Although the Growth Plan seemed progressive at the time, researchers such as Chris Nelson at the University of Utah argue that today’s cities and suburbs are being shaped by the housing and lifestyle choices of retiring baby boomers and millennials, who are creating a greater demand for transit-oriented development in mixed-use communities. His work, like ours, suggests that the Growth Plan may be lagging behind market trends that call for a more holistic approach to community-building, focusing on more than simply density targets and land consumption rates.
Moreover, if government policy is lagging behind market forces, have municipalities over-designated land for urbanization based on the less-ambitious government targets?
A 2013 Neptis report about the implementation of the Growth Plan for the Greater Golden Horseshoe suggested that the entire region has designated more than enough land for urban expansion. Municipalities throughout the region have set aside 1,071 square kilometres (107,100 hectares), an area more than one and a half times the size of the City of Toronto, to accommodate the 3.7 million people who are expected by 2031.
The report noted that the amount of land represented largely business-as-usual land consumption rates. If land consumption is slowing, municipalities may find that they have set aside more land than they need to accommodate their growing populations. Certainly, these preliminary findings support the earlier report’s conclusion that it would be premature to designate further lands for urbanization, including the lands known as the “Whitebelt” that lie between the Greenbelt and the greenfield expansion areas in the GTHA.
Finally, we must consider whether reining in “sprawl” simply by setting density targets and requiring land budgets for new development is the solution to problems that continue to plague suburban municipalities – traffic congestion, difficulties in implementing cost-effective transit networks, and a lack of diversity in land use that prevents the formation of “complete communities.”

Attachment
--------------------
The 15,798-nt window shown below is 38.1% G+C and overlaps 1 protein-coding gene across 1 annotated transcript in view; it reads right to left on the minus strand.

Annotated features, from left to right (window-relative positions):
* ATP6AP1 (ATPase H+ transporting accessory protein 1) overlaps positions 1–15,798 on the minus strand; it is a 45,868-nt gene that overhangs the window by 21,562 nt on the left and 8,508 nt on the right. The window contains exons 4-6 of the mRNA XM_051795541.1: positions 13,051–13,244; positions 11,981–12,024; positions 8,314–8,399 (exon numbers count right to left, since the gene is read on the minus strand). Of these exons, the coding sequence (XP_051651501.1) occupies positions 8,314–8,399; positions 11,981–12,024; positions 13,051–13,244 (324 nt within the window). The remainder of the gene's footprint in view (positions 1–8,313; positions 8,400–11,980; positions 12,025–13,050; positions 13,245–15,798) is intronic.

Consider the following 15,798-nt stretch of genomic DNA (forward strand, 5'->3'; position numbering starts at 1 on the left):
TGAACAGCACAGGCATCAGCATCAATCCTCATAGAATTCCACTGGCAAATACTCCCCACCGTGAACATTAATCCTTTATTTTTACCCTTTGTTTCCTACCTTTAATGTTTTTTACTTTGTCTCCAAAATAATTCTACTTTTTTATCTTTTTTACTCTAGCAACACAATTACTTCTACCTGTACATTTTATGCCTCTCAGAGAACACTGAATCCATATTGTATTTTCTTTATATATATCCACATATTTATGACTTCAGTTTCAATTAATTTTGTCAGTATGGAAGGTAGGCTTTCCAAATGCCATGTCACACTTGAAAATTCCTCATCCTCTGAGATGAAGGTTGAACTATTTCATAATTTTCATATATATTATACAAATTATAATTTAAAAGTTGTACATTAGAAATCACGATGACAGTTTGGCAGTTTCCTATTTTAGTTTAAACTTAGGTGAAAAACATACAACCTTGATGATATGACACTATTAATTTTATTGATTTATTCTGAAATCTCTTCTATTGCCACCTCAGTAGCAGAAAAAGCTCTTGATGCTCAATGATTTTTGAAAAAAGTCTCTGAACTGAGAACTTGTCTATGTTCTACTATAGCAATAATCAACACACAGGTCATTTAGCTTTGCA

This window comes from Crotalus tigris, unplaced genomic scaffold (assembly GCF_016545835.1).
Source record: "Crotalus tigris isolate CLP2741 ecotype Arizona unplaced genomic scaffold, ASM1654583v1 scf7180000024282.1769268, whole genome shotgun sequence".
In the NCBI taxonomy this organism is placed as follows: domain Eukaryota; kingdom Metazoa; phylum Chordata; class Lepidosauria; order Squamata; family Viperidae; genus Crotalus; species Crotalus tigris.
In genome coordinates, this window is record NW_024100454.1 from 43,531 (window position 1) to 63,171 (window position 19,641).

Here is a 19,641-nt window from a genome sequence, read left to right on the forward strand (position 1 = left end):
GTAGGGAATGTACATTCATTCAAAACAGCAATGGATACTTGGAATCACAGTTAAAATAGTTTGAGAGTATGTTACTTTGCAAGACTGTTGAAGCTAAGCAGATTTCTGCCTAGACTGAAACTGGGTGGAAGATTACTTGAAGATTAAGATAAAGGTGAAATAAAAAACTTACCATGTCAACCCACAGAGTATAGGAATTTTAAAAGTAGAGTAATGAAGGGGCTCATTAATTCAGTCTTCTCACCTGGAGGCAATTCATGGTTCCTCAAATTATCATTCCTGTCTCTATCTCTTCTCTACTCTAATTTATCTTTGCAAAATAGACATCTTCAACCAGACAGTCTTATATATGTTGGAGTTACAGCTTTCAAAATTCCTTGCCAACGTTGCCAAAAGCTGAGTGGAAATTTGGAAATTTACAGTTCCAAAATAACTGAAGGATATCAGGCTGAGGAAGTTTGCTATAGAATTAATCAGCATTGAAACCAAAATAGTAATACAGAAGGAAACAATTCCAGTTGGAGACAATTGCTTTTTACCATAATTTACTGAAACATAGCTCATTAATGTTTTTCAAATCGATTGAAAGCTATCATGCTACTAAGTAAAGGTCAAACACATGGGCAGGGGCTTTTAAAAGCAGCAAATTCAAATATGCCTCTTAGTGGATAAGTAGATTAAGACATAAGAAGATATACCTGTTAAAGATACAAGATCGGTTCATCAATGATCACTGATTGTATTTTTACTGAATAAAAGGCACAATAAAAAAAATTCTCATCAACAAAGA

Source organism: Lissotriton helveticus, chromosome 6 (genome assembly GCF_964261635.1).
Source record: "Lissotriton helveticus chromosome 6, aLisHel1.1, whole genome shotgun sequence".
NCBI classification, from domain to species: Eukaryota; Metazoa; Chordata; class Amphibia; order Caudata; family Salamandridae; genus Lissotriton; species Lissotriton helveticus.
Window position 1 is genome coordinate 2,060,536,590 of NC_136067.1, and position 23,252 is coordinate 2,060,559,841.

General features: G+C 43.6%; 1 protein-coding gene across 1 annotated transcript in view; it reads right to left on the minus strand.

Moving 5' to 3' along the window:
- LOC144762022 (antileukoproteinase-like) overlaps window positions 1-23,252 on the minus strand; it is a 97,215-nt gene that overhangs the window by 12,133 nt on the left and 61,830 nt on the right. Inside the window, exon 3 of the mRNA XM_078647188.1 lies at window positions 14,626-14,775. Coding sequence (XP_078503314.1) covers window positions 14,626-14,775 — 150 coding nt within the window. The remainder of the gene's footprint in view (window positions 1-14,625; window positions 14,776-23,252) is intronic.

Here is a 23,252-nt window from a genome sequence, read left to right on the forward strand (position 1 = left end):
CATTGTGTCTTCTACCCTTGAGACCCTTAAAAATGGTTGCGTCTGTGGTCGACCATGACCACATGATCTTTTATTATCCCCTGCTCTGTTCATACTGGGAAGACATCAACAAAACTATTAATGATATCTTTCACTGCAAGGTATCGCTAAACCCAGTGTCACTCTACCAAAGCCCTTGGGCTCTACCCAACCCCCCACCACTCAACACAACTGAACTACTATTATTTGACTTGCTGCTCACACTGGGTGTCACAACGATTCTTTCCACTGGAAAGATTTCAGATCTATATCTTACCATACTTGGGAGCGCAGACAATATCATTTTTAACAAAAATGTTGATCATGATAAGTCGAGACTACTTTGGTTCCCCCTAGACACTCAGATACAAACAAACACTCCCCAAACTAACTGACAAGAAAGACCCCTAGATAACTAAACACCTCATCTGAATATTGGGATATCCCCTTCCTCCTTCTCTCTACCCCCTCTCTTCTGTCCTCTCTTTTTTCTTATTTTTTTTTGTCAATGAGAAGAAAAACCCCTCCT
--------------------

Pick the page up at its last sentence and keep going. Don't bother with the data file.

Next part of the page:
After all, although Canadian cities have already been shown to develop more densely than their American counterparts, they continue to face challenges associated with single-use, auto-dependent subdivisions. This is one reason why the Toronto region continues to suffer from ever-worsening traffic congestion.
Pierre Filion at the University of Waterloo has observed that even as some suburbs grow denser, they continue to function like lower-density areas in terms of traffic congestion and low levels of transit use. David Gordon at Queen’s University has documented similar trends in Canadian cities.
To summarize: we have found a disconnect between long-term projections under the Growth Plan to urbanize land, in the form of density goals and land budgets, and the current reality of how Canadian cities are growing on the edge.
During the period leading up to the mandatory ten-year review of the Growth Plan in 2016, it is important to consider whether, because of unambitious targets in the Plan itself, municipalities in the Greater Golden Horseshoe are designating more land for urbanization than the market would otherwise dictate.
The Neptis Foundation is preparing a more detailed analysis of 20-year growth trends at the urban edge and intensification in existing built-up areas, due out in fall 2014.